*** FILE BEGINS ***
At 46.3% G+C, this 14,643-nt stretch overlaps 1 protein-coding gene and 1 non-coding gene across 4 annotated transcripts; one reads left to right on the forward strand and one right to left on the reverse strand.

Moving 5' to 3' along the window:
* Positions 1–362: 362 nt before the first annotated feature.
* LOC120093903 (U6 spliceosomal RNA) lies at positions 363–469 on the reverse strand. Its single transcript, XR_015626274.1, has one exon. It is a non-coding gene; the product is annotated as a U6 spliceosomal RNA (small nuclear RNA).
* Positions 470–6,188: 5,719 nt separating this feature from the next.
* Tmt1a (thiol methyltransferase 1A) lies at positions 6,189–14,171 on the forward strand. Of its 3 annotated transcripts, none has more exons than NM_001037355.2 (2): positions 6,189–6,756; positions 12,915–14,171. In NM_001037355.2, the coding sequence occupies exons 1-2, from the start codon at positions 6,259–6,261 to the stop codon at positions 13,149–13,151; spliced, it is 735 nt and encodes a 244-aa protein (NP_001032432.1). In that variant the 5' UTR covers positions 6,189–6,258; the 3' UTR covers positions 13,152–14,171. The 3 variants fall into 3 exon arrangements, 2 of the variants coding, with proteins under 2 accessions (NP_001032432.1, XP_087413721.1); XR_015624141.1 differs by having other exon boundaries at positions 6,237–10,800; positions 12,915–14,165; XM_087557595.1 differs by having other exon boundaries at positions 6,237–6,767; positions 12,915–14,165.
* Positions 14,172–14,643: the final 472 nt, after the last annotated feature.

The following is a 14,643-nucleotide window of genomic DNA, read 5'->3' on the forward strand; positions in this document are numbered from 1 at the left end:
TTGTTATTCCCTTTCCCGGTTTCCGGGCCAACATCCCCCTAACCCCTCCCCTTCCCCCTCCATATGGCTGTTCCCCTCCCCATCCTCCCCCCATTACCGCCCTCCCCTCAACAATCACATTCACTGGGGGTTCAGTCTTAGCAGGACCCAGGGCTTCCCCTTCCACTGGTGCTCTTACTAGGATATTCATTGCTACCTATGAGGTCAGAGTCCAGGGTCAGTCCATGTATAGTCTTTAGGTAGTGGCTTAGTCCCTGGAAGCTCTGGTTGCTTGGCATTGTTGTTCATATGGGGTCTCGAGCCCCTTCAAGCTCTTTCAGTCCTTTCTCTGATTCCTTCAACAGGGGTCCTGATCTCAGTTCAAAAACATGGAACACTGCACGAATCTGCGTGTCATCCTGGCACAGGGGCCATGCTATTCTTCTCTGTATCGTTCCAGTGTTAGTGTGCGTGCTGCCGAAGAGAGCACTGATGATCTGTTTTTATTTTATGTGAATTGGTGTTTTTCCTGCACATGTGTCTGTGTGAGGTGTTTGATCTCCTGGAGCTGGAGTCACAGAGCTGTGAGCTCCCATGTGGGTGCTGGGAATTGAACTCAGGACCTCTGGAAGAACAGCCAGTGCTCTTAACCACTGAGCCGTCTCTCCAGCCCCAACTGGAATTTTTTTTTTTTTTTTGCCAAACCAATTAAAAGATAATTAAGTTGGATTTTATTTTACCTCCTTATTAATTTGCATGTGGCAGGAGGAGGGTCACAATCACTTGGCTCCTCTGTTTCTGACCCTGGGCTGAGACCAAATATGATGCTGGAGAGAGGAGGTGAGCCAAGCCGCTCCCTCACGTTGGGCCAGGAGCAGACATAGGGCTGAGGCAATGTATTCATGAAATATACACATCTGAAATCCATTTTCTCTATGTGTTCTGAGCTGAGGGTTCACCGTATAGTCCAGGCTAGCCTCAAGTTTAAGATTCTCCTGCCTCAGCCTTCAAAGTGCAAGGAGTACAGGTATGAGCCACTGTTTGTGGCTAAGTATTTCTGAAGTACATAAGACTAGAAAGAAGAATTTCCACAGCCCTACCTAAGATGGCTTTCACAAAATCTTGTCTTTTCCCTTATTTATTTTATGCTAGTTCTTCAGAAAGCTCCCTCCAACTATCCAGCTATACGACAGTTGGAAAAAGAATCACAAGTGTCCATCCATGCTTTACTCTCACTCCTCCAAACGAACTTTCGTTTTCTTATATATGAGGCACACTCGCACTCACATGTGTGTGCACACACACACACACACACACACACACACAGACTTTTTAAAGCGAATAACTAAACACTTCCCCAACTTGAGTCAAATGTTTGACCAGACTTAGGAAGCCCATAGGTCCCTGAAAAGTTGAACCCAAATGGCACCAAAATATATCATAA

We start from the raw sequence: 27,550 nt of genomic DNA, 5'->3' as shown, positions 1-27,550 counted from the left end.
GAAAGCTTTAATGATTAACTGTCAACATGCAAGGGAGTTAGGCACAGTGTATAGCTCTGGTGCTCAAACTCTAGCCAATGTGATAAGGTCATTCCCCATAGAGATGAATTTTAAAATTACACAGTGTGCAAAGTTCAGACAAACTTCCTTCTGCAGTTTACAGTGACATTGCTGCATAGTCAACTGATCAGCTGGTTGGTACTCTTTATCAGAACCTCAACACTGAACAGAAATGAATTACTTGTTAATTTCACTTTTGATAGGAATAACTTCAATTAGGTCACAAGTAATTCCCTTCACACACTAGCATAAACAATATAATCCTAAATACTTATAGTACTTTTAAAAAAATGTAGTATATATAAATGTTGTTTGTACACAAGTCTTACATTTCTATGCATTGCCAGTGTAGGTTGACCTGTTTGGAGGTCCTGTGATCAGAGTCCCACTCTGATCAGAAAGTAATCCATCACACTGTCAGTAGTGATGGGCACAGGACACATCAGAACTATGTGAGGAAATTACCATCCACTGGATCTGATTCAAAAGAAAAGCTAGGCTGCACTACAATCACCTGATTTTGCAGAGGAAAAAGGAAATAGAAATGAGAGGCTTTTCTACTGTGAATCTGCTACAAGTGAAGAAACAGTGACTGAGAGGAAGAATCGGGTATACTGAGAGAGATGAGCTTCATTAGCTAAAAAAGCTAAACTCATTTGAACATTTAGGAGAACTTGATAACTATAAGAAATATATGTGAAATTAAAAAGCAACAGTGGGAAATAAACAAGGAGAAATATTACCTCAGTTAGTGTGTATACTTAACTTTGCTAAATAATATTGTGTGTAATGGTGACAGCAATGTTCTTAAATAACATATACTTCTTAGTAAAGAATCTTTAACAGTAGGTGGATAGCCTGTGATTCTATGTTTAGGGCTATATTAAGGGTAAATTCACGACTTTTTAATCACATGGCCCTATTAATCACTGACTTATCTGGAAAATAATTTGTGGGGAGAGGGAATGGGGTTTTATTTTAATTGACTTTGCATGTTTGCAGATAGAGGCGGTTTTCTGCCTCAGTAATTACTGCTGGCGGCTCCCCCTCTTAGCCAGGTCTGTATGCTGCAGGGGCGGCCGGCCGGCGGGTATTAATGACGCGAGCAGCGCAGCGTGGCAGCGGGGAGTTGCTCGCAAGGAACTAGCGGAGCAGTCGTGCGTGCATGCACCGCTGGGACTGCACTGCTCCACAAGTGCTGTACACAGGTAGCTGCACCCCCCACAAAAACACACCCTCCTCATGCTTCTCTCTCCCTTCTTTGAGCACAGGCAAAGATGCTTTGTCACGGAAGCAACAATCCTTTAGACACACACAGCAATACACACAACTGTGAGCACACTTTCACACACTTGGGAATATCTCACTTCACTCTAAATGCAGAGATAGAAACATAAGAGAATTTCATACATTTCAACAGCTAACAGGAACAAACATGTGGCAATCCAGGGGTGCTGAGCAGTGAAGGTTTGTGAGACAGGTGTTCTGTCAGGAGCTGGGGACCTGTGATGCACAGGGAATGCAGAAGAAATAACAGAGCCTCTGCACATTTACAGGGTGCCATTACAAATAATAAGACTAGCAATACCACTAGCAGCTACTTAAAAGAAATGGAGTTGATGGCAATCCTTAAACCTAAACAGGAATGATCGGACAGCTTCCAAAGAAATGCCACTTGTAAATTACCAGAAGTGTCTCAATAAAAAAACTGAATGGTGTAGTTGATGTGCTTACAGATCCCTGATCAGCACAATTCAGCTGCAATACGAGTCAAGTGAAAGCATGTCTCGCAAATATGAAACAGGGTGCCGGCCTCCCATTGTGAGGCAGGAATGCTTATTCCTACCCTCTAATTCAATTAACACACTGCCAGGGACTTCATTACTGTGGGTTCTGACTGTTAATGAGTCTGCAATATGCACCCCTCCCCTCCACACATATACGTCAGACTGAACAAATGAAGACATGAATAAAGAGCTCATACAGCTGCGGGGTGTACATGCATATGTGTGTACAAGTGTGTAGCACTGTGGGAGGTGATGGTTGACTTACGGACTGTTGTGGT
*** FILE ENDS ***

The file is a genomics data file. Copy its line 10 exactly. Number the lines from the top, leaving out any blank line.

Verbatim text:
We start from the raw sequence: 27,550 nt of genomic DNA, 5'->3' as shown, positions 1-27,550 counted from the left end.